Sam Allardyce is the new England boss after his appointment was confirmed on Friday following days of intense speculation.
The 61-year-old’s first major task will be to repair the shattered confidence within the national team after their last-16 exit to Iceland at Euro 2016 – a result that cost Roy Hodgson and his assistant coaches their jobs.
Looking further ahead, Allardyce will be expected to navigate England’s qualifying campaign for the 2018 World Cup with few headaches, before putting together a side capable of challenging for the latter stages of a major tournament at last.
But is ‘Big Sam’ the right choice? Can he get England any closer to a first trophy in 50 years? With the help of Opta, we look at his record in management and what fans can expect…
EXPERIENCE IN SPADES
Harry Redknapp – who had been tipped for the England job four years ago – is the only Englishman to have managed more games in England’s top flight (641) than Allardyce (467).
Allardyce’s first foray in club management was way back in 1991, when he took charge of Limerick and led them to the League of Ireland title within a year. In his first season in the Premier League, in 2001-02, he took Bolton Wanderers to 16th place.
REDOUBTABLE WIN-RATE – BUT A BARE CABINET
Allardyce has won 33.6 per cent of his games in England’s top flight – a record that dwarfs that of Steve Bruce (28.1 per cent), who was interviewed for the role.
His best season when it comes to win-rates was his first, when Bolton won 35.4 per cent of all their matches. He built on those impressive foundations to steer the club – now languishing in League One – to four successive top-eight finishes between 2004 and 2007. In 2005-06, they reached the last 32 of the UEFA Cup – their first experience of European competition.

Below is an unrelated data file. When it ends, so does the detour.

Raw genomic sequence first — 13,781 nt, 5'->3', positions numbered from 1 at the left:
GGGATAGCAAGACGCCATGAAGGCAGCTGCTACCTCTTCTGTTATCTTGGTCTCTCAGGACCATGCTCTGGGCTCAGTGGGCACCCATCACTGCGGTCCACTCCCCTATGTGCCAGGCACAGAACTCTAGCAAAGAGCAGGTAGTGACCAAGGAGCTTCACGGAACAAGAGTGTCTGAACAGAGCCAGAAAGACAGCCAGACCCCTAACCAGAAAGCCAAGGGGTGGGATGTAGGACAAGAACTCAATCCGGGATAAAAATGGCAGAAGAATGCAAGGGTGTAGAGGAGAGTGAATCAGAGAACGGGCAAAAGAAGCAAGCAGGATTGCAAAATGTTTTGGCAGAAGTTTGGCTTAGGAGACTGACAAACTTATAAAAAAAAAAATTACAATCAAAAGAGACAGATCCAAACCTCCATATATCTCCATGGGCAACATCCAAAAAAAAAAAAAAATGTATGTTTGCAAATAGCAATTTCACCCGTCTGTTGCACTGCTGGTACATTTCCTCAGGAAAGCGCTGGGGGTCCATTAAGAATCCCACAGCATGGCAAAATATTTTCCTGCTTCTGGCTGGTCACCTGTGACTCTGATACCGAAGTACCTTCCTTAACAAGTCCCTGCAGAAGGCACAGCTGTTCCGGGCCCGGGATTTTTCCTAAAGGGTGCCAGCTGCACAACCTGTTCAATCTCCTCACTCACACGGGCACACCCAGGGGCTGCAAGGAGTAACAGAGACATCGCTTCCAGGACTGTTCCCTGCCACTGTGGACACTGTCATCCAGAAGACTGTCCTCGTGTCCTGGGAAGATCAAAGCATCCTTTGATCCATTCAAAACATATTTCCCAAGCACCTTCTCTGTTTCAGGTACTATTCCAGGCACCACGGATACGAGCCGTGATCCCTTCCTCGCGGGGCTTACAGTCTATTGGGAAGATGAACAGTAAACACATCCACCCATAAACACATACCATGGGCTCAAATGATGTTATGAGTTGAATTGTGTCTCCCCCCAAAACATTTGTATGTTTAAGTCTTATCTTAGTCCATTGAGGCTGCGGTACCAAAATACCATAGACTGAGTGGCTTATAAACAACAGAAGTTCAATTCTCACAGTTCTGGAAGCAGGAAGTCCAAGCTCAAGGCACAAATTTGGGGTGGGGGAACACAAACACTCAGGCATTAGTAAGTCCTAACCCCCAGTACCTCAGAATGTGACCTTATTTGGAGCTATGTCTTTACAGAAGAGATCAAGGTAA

Last season, Allardyce took over at Sunderland when they were 19th in the table, with an average of just 0.38 points taken per game. He increased that ratio to 1.2, and Sunderland ended the campaign two points ahead of rivals Newcastle United to avoid relegation.
Indeed, Allardyce has never suffered relegation from the Premier League and has endured it just once in his career, with Notts County in 1997. However, the Division Three title he won the following year is the only piece of silverware he has claimed in English football, not including victories in play-off finals.
GOALS GALORE – BUT MAINLY AT THE WRONG END
Allardyce’s more pragmatic approach has not always won admirers in England. Arsene Wenger and Rafael Benitez have been particularly critical over the years, while some West Ham fans led a protest over the style of play he encouraged in east London.
Across 467 top-flight games, Allardyce’s teams have scored 557 goals – more than teams managed by Mark Hughes, Bruce or Martin O’Neill, but 67 fewer than oft-maligned David Moyes has managed in his 461 matches.
Despite being associated with commitment to defensive set-ups, Allardyce’s teams have conceded 637 goals, more than any of the Premier League’s longest-serving English managers aside from Redknapp.
His average goal difference from spells with Bolton, Newcastle, Blackburn Rovers, West Ham and Sunderland comes to -80.
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